CONVERSATING ABOUT WHAT'S ON YOUR MIND!
The Michigan Citizen
DETROIT — Six protestors locked arms on the morning of June 24 and turned back trucks arriving at the riverfront to dump the waste created from refining of Canadian tar sands.
Since November, the black hills of toxic petroleum coke — pet coke — have been growing. When spring came, neighbors opened their windows and the evidence of the pollution appeared, coating floors, furniture and, many fear, lungs.
“We’re saying life in the city is valuable and we’re willing to fight for it,” said Yusef Shakur, community activist and District 5 Council candidate who addressed the protestors.
D-CATS (Detroit Coalition Against Tar Sands) organized the protest. They started Sunday afternoon with a rally in Clark Park. Then approximately 50 people marched to the foot of 14th Street, where the line of black hills begin and go west along the banks of the Detroit River. Sunday, the group set up a camp and spent the night. Monday morning, they blocked the trucks attempting to bring in more of the pet coke. Three days later, the protestors remained and the trucks had not returned.
The protest attracted a variety of residents with a unified vision of a clean riverfront and city.
Jarrett Schalaff, 26, who moved to the city four years ago from Pontiac, said, “Put people and the planet before profit and power.”
A Northend resident, who did not want to be identified, said she came when she heard about what was being dumped. “I have children. We like to swim, we like to fish and enjoy clean water. I’m here to take a stand for that.”
It’s a global issue that affects everyone, said a father carrying his five-month old baby girl. The least he could do, he said, was to support the people putting their freedom on the line.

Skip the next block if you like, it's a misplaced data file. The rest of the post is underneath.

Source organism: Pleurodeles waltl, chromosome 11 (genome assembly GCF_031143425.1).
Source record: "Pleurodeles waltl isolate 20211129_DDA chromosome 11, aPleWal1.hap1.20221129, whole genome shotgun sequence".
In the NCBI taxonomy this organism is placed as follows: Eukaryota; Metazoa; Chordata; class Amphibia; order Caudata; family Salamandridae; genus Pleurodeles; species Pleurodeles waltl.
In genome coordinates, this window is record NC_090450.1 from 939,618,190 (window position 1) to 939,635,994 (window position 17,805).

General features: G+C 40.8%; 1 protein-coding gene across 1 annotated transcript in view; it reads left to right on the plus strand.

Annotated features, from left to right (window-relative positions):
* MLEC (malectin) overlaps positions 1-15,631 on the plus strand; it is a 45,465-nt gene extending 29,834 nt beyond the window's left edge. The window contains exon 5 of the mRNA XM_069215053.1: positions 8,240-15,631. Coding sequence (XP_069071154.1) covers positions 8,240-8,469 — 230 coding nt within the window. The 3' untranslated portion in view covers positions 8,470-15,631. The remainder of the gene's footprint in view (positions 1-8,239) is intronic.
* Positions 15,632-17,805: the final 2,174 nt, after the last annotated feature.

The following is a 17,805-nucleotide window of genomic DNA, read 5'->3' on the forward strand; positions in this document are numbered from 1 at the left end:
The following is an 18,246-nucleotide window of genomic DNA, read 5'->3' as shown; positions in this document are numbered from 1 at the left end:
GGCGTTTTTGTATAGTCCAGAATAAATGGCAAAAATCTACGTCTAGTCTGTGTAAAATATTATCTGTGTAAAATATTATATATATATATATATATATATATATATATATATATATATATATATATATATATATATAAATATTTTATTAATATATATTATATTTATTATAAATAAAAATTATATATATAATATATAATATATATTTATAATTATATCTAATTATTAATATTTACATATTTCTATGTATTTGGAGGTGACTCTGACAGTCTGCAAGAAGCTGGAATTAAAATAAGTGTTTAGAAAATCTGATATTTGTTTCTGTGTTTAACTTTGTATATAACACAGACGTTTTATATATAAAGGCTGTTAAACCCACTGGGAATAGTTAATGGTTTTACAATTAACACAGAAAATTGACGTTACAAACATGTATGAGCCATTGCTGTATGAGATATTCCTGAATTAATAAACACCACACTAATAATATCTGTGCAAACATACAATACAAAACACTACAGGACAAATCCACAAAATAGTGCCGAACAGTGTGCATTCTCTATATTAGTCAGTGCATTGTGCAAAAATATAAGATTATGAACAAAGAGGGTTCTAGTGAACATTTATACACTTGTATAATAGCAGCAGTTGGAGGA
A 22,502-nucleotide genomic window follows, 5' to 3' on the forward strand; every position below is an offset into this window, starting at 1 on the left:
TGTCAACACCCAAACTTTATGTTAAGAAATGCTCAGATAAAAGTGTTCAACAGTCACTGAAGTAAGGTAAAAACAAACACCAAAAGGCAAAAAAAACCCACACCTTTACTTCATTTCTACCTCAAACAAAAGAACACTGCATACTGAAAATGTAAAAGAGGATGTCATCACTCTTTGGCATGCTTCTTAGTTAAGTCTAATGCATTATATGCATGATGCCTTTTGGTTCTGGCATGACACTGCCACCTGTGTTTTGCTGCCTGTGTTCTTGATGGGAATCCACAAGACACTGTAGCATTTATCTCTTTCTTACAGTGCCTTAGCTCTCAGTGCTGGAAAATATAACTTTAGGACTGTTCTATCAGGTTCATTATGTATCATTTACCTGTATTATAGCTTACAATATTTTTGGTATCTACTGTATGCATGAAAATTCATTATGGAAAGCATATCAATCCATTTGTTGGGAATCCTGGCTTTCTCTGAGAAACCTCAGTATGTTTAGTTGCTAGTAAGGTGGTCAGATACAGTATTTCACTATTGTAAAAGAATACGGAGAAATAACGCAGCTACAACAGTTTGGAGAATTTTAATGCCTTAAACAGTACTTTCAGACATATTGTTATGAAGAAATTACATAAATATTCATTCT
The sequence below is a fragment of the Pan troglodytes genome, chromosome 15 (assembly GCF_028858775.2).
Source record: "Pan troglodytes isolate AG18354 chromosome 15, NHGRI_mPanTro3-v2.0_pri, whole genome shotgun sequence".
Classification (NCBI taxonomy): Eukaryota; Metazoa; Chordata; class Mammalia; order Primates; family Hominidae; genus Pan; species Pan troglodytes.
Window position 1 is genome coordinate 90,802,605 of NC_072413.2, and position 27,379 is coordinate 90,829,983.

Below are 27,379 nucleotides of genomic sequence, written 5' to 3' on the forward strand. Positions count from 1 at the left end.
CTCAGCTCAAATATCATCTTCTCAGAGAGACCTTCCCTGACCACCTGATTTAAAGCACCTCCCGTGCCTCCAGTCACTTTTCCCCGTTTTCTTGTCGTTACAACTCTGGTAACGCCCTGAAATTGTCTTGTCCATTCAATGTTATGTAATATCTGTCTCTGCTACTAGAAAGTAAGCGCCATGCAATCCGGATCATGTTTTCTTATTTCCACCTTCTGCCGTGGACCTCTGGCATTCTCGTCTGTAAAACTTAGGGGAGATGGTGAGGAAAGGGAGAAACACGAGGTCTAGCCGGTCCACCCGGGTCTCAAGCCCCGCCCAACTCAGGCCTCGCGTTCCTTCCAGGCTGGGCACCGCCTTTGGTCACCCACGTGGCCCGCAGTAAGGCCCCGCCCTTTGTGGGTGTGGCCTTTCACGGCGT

The Detroit Police were present. Inspector Nick Kyriacou, Central District, said the protestors did not have a right to do what they were doing, — blocking the entrance to a business and a public street. He said the police were trying to mediate instead of arrest.
State Rep. Rashida Talib addressed both the rally Sunday and the group Monday morning. At both events she stressed that Mayor Dave Bing had the power to stop the toxic dumping. Bing’s office did not reply to this paper’s request for comment.
The pet coke piled on the banks of the Detroit River is the waste left after the Marathon Refinery processes the tar sands oil carried through pipelines from Alberta Canada to the Marathon Refinery in southwest Detroit. The toxic pet coke cannot be legally burned in large quantities in the United States. The Koch Brothers, famous for their right-wing political activity, and operating as Koch Minerals LLC, rent land from fellow billionaire Manuel “Matty” Maroun to store the pet coke. It is then loaded on ships for sale in Asia.
DTE Energy has a permit to burn some pet coke at its Monroe plant.
D-CATS is affiliated with MI-CATS, the Michigan Coalition Against Tar Sands, which held simultaneous protests on the west side of the state.
Michigan’s proximity to Canada accounts in part for the existence and planned expansion of pipelines and tar sands refining. The pollution from the 2010 Enbridge Energy Partners’ pipeline rupture in the Kalamazoo River remains. Over a million gallons of oil flowed into the river near Marshall. The EPA reported last October — two years later — that Enbridge needed to dredge an additional 100 acres of the river since the original dredging did not get all of the heavy oil. It sinks, but is mobile, moving around it can re-pollute the river.
In writing about the dangers of pet coke, Dr. John P. Tiefenbacher, Texas State University, wonders why companies and governments are not putting their efforts into developing sustainable energy rather than building more pipelines. As bad as pet coke is for air and water quality, Tiefenbacher says the “greater concern ought to probably be placed on the long-term and global impacts of new commitments to fossil-fuel energy production in this age of global climate change.”
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